How much historical context when teaching topically?

A colleague recently wrote to me saying that he was:

…inspired by the topical discussion in the Neo-Confucianism book you co-authored and so I decided to structure my course on Neo-Confucianism according to a thematic/topical discussion instead of the usual historical or thinker structure. However, how does one mitigate the pitfalls of sacrificing historicity? Specifically, how much context or historicity should I provide?

I would love to hear any thoughts that folks out there have, either as it relates to teaching Neo-Confucianism or any other relevant subject. Justin Tiwald and I share some thoughts here about why we prefer to teach in a thematic way, and have collected a few teaching ideas here, but I am sure there are some great ideas out there. Please share!

2 replies on “How much historical context when teaching topically?”

  1. Left to my own devices, I would teach a lot of history, but have learned that I usually need to rein it in. I both love the history for my own reasons and also find it useful (for purposes of understanding the ideas and arguments) to think about the possible motives of the great writers and teachers. It also just makes for more compelling and engaging teaching if you can frame some of the debates narratively. However, there is a level of historical detail that clearly tests the patience of the students, especially when students are expected to remember lots of names of different factions or political figures. The students are often Philosophy majors or taking the course to learn more about the big ideas and not the political or social history. And they are very mindful of the fact that they’ll be assessed on how well they understand things like Wang Yangming’s unity of knowledge and action (rather than, say, how a particular philosopher’s views were shaped by contingent friendship networks or political alliances).

    With that in mind, here’s a possible rule of thumb: think of knowing the historical context as an instrumental good and think of philosophical understanding as a non-instrumental (e.g., intrinsic) good. The value of introducing historical context will depend on whether it adds to the net amount of philosophical understanding. In many cases, knowing historical context will yield much greater philosophical understanding overall. For example, if students know that Buddhism was seen as something of a foreign interloper that prized personal salvation at the expense of human relationships and social obligations, that will surely help them understand many of the Neo-Confucian ideas and arguments in general. If they know about the rise of jianghui 講會 (private discussion societies? private self-cultivation societies?) in the Ming, that will help them spot shifting assumptions about the popular accessibility or availability of Confucian insight and virtue. Knowing that there was a period of major political reforms near the end of the Northern Song — reforms that came to be seen as catastrophic — clearly helps students better understand the more character-centered political thought of Confucians in the Southern Song through the Ming. In contrast, it takes up a lot of valuable class time and cognitive labor to name and describe the major players in the “war faction” in Zhu Xi’s day, and the gains in philosophical understanding are probably quite small compared with the gains from just reading more of Zhu Xi’s philosophical work. So it’s worth taking some time to talk about attitudes toward Buddhism, the discussion societies, and the failed political reforms in the late Northern Song, but probably not worth talking about which specific Buddhists and rival Neo-Confucians were in the war faction.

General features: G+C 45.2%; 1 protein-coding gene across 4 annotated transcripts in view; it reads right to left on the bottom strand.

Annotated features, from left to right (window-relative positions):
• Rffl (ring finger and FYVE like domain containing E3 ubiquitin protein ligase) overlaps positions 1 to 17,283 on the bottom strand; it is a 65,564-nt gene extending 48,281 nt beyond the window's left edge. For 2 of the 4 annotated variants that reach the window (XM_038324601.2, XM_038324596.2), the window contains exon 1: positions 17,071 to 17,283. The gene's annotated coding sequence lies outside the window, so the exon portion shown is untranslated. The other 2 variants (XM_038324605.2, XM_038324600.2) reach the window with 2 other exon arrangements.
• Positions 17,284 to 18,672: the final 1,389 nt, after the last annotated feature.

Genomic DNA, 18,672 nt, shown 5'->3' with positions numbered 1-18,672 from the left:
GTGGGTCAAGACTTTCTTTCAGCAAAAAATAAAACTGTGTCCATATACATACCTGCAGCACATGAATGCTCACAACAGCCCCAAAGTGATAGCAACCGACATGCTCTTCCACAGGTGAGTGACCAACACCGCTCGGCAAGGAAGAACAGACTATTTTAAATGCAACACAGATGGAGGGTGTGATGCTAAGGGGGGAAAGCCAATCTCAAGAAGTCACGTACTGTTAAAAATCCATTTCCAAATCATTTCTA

No doubt, that’s a pretty crude rule of thumb, but I thought I’d mention it anyway, just for the sake of having a rough-and-ready tool. Also, just for the record, I don’t actually think that knowing historical context can only be instrumentally justified — quite the contrary! I think that in history courses, history instructors probably should be treating historical knowledge or understanding as the non-instrumental good and knowledge of philosophical ideas and arguments as an instrumental good. I just offer the instrumental-vs.-non-instrumental scheme as a heuristic device or useful fiction. I sometimes use a similar heuristic when explaining to students why they shouldn’t write philosophy papers for their economics professors and vice-versa.

  2. In general, I find the tendency to isolate philosophically worthy propositions and topics from their historical and cultural contexts, and then analyze them within the framework of contemporary analytic philosophy, is not the most effective approach for teaching Eastern philosophies (particularly regarding Hinduism and Ruism). In the case of Neo-Confucianism (which name I do not like, and deem as an example of out-of-context philosophizing), the strong consciousness of lineage of the Dao is evident among major thinkers and practitioners. This consciousness encompasses not only a series of historical events that contextualize philosophical ideas. More importantly, it constitutes the very motivation of them to continue the contributions of predecessors within the same lineage aspiring to the future. In other words, “historicity” is an essential aspect of Ruist “philosophicity.” Therefore, in my humble opinion, when teaching the Song through Ming Ruism, we should adopt an even-handed approach that considers both historical and philosophical dimensions, without favoring one over the other.

Leave a Reply

Your email address will not be published. Required fields are marked *

This site uses Akismet to reduce spam. Learn how your comment data is processed.